The 15th police district is often unresponsive to resident concerns about quality of life crimes, particularly so-called recovery homes, according to an impassioned call to action from state Rep. Tony Payton’s chief of staff at last night’s Frankford Civic meeting.
“We have to harass the police to get them to harass the criminals,” said Jorge Santana, Payton’s top legislative staffer.
Santana’s call came after another of the neighborhood’s monthly civic meetings broke down into a open venting of frustration over the ongoing battle with private boarding houses that are known citywide for selling themselves as places of recovery for people suffering from an array of addictions and instead devolving into havens for drug activity.
The meeting was again heavy on exasperation and short on action. Santana said Payton’s office – which, with Councilwoman Maria Quinones Sanchez, pledged legislative action – has slowed on the cause.
“This is a complex issue. We’re not ready with a bill. We can’t throw the baby out with the bath water.” Santana said, citing a variety of political obstacles. His office still maintains that the first step is making a legal distinction for recovery homes at the state level, but gave no time line.
Heated exchange over Pratt and Duffield
The “trust level is just about nothing” between the Frankford Civic board and a young developer, according to a fiery retort from board member Tim Savage.
A proposed development for a lot at Pratt and Duffield streets that the city’s zoning commission said would have to be “100 percent Section 8” was heatedly rebuffed by Savage, among other board members.
Expecting the board’s disapproval over the subsidized-housing requirement, the developer came prepared with plans for a mini-storage facility.
“You have given us three different proposals, and haven’t been honest with us,” Savage said, his temper rising.
The matter was tabled to be brought up after plans for both the storage and subsidized housing developments could be compared by the board.
His surest answer was for residents to consistently and repeatedly call the police about the basic quality-of-life complaints that are tied particularly to these recovery homes, until they do something.
No representative from the 15th district was at the meeting, nor was one immediately available for comment.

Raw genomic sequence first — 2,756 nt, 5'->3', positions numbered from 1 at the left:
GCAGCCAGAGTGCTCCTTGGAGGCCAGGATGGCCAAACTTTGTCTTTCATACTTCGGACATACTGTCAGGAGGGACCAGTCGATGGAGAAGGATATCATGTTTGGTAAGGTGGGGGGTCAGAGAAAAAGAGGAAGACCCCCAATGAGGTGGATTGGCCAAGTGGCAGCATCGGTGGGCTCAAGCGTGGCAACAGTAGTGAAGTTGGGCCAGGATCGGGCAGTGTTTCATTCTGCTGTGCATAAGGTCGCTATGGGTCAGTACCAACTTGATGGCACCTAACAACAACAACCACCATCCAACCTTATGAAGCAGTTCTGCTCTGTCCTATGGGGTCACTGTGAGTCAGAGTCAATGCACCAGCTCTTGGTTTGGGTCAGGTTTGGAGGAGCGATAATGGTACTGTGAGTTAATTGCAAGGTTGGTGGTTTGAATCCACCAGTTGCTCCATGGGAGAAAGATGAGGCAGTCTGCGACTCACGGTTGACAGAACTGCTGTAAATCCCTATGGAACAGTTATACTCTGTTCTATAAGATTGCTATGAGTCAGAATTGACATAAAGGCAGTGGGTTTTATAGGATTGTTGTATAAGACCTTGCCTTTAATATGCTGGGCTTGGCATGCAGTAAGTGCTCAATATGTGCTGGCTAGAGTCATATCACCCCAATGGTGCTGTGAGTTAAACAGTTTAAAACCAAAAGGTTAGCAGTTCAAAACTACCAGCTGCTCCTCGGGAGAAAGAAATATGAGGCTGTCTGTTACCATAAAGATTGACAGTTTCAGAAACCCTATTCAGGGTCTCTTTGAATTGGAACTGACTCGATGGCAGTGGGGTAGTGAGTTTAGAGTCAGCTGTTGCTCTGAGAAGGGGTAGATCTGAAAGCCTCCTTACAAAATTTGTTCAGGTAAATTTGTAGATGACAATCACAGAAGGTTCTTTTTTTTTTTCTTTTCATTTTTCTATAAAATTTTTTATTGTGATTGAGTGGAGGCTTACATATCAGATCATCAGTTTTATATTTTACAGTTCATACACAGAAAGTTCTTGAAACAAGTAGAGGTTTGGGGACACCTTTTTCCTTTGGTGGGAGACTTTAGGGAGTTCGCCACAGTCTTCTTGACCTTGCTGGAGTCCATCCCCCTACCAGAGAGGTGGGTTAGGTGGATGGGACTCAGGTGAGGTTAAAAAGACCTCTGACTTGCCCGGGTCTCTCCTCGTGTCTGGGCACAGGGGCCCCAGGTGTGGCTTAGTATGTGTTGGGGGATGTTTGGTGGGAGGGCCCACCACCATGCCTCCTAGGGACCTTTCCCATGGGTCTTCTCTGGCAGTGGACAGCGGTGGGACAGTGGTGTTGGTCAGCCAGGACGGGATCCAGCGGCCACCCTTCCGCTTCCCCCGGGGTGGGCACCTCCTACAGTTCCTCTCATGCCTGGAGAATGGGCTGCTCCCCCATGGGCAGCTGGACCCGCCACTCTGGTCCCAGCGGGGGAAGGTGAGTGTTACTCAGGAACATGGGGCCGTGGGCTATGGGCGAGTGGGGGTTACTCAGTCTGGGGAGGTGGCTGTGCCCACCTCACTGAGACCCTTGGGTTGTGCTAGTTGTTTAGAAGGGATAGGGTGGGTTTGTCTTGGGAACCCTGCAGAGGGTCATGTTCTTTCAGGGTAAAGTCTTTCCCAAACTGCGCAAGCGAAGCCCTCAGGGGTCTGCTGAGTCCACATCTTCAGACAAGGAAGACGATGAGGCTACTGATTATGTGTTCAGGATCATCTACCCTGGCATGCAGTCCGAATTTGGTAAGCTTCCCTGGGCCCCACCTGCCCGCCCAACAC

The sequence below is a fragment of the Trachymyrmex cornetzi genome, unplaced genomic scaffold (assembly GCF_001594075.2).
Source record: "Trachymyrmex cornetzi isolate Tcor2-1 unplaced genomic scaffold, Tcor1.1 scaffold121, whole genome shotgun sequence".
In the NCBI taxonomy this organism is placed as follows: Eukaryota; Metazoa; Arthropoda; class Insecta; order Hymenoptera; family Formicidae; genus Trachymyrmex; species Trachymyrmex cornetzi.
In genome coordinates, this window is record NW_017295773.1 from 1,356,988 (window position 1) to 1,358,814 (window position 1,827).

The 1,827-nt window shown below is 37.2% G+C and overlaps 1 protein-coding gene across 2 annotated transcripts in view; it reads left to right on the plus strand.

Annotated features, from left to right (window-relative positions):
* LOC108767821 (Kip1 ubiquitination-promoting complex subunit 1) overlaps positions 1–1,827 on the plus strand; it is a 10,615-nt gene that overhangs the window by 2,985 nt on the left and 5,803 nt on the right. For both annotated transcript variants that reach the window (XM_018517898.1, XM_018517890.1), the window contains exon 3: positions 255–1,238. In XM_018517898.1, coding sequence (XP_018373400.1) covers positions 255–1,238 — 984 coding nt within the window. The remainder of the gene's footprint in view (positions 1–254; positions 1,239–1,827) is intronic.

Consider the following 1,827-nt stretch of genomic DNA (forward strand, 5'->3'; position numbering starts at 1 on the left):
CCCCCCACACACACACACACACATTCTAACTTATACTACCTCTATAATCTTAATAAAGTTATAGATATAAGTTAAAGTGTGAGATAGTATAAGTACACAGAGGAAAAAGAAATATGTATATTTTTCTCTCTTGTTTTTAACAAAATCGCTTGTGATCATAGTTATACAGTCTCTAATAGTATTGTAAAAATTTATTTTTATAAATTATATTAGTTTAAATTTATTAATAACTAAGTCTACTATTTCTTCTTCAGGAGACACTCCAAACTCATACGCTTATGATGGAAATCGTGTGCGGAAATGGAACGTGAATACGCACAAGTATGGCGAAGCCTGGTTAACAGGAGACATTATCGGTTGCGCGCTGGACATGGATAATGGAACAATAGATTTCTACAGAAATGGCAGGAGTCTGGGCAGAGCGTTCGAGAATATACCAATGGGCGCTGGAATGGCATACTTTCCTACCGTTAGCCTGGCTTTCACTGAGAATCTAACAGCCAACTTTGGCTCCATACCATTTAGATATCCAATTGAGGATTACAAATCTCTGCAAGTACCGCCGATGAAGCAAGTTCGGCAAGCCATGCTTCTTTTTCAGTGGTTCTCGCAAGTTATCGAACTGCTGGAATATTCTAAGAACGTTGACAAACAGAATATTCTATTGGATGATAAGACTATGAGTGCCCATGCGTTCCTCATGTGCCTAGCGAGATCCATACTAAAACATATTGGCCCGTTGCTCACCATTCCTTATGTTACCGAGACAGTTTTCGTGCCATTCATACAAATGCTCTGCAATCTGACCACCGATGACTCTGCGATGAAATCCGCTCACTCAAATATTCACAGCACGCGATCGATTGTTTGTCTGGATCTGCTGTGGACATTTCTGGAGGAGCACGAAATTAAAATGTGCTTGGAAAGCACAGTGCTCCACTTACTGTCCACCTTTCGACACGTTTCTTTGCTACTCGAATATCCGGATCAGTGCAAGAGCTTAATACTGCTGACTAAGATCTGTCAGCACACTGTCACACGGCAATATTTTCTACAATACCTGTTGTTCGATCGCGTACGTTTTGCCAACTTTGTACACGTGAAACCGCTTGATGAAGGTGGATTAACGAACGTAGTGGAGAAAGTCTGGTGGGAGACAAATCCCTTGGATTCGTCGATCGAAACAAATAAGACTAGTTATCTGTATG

Board member Tim Savage said many of the homes could be closed for violating a city zoning code that limits single-family properties to two unrelated residents, “but L&I isn’t doing its job,” he said. Tony Stevens, a board member and state Sen. Christine M. Tartaglione staffer, promised to put pressure on the city’s Inspector General office to ensure the city’s department of Licenes & Inspections looks more closely at the situation.
And so this debate has circled round and round throughout Philadelphia, but perhaps nowhere as consistently or as heatedly than in a second floor conference room of the Aria Health-Frankford Hospital, where the neighborhood civic meetings are held.
In Philadelphia, there are 21 state-licensed inpatient and outpatient facilities that receive funding from the city’s Office of Addiction Services — including a handful in the 19124 zip code — but by almost all accounts those are safe, clean and successful programs.
What has become an issue for nearly a year in Frankford are the privately-owned, multi-resident residences that bill themselves as recovery homes, a distinction without any legal meaning in Pennsylvania. Muddying the issue more is that — as a merry-go-round of recovery-home owners have testified at Frankford civic meetings — within this subset of “recovery homes” there are the good and the bad of these private homes.
There are those that are seen to fill an important role by offering recovery help and housing to the hundreds of people suffering from addiction who don’t make it into the very limited number of spots in the city’s 21 state-licensed, OAS-funded facilities. But then, critics and neighbors clamor, there are many that are a money-making operation that bring addicted people into a home, where their state aid is seized and they remain addicted and, some fear, violent — like 1522-24 Church Street.
That property’s owner is hoping to make it two dwellings, as reported by NEast Philly after Frankford’s last meeting, which board member Tim Savage says is a ploy to be able to legally squeeze more bodies into a house that is already been labeled a problem by residents.
One woman, who lives next to the property, brought her two teenage daughters to make a plea that action be taken.
“My husband gave me one year,” she said, before breaking into tears, “before he is going to make us move. I don’t want to move.”
They called the property’s backyard as an open and apparent drug market. The woman said she rarely sleeps through the night without being woken by screaming. Her daughters, she said, are harassed and approached by the male residents.
“This is not a recovery house,” said Payton’s chief of staff Santana, his voice rising above a handful of voices speaking in frustration. “This is a drug house.”
Santana stayed long after the meeting ended, speaking with the woman and urging her to call the police about every infraction until they choose to make a bolder action.
The woman said once a police officer went as far as entering the property, but soon after left without any action.
“It’s not a big enough problem for them yet,” Santana said of the 15th police district. “So then we have to make sure they know how big of a problem it is for us.”
Also at the meeting: The owner of the Yum Yum restaurant, formerly a tax-preparer’s office, at 4671 Frankford Ave. agreed to stop selling take-out food and display a sign telling her customers that until she received the zoning clearance to do so.